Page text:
Wednesday, October 04, 2017

I would never allow anyone to bully or disrespect him

A couple of years out of high school, I found myself. I decided I wasn't ugly and unloveable. Just because I was quiet and didn't have much to say verbally.  I was still a valuable person. I blossomed.

I never again allowed anyone to bully me like they had done to me. I found my voice and wasn't afraid to use it if I had to. All this came just in time. 5 years after high school is when I gave birth to my firstborn son, Michael who had a rare bone dysplasia that resulted in severe dwarfism.

*October is also Dwarfism Awareness Month.

I swore to that little guy, while still in the hospital that he could rest knowing, that as his mommy, I would never allow anyone to bully or disrespect him. I kept that promise and in our community, he was respected and known to everyone. The tables had turned. Everyone wanted to be his friend.

I became a"mommy advocate against bullying", without trying. Just fell into it. The school asked me to educate them on dwarfism. So when my 3 sons, started school, I would speak at the school (hard when you do not have the gift of gab) in the classrooms, educating them on dwarfism, bullying and about accepting differences. This was in the 1980's. I'd say I was an early pioneer for dwarfism awareness.

Many children with differences are still being bullied into suicide.  I could have been an early statistic but for whatever reason, I was plucked out by the hand of God - so that I could have this wonderful child to protect and others to educate.

I don't do this anymore. After Michael died, a part of me went with him. I still detest bullies and when I was going to join up with the Guardian Angels, last year, that was one area I was interested in.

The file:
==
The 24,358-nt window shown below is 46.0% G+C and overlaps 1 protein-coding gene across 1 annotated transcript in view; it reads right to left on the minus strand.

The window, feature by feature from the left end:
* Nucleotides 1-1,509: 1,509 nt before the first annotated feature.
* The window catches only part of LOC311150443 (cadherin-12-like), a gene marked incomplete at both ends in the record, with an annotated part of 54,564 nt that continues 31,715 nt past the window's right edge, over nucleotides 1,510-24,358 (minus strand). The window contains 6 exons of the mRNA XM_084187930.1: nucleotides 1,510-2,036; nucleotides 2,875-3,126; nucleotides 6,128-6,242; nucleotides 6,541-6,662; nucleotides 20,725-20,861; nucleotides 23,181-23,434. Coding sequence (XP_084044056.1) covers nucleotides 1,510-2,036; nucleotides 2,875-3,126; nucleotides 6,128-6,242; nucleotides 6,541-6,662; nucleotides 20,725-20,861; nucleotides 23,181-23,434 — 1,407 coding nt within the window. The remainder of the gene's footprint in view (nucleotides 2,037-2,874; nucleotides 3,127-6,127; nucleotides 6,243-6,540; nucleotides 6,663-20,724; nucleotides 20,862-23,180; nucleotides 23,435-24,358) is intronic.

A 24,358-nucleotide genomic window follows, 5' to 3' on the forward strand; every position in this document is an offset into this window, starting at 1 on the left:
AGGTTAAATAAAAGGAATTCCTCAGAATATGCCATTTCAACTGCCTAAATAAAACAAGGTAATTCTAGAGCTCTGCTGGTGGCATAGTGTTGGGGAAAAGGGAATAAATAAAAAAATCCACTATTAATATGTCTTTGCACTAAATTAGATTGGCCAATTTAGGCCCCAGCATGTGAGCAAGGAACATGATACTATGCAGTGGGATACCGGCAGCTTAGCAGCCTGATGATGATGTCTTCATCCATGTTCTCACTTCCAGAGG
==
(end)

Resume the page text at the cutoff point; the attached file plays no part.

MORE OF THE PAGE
Who knows? Maybe one day, I can offer to help like I used to.


  1. It is good you found your way to make a way for Michael. A teacher I worked with had a deaf child who was teased unmercifully. The whole situation was terrible. I had a good friend who wanted to explain to me how the child brought it on herself. I had to disagree with her tell her what a wreck the child was at the end of every school day. Bullying is just plain cruel.

  2. I'm not an expert, but I sometimes think some kids are just curious about why another kid might be different looking, speaking, etc. They don't know how to perhaps approach it so they bully instead. I think you were wise to educate those around you about your son's medical condition. Son went to school in high school with a young man who basically didn't have functional hands and arms, but did everything with his feet, driving, playing the trombone, racing remote control cars, etc. He was one of the most adjusted kids I knew of son's friends, but I'm sure its because his parents were advocates for what he could do rather than what he couldn't and made sure others were aware of those talents too.


  3. That's nice that you're a mommy advocate against "bullying." Your son being born taught you that you are a valuable person and to speak up when needed. We teach our children, but often times our children teach us.



Comments are good - I admit, sometimes I don't respond back, in time for a dialog. I bad! I will TRY and do better. Thanks for understanding.

Popular Posts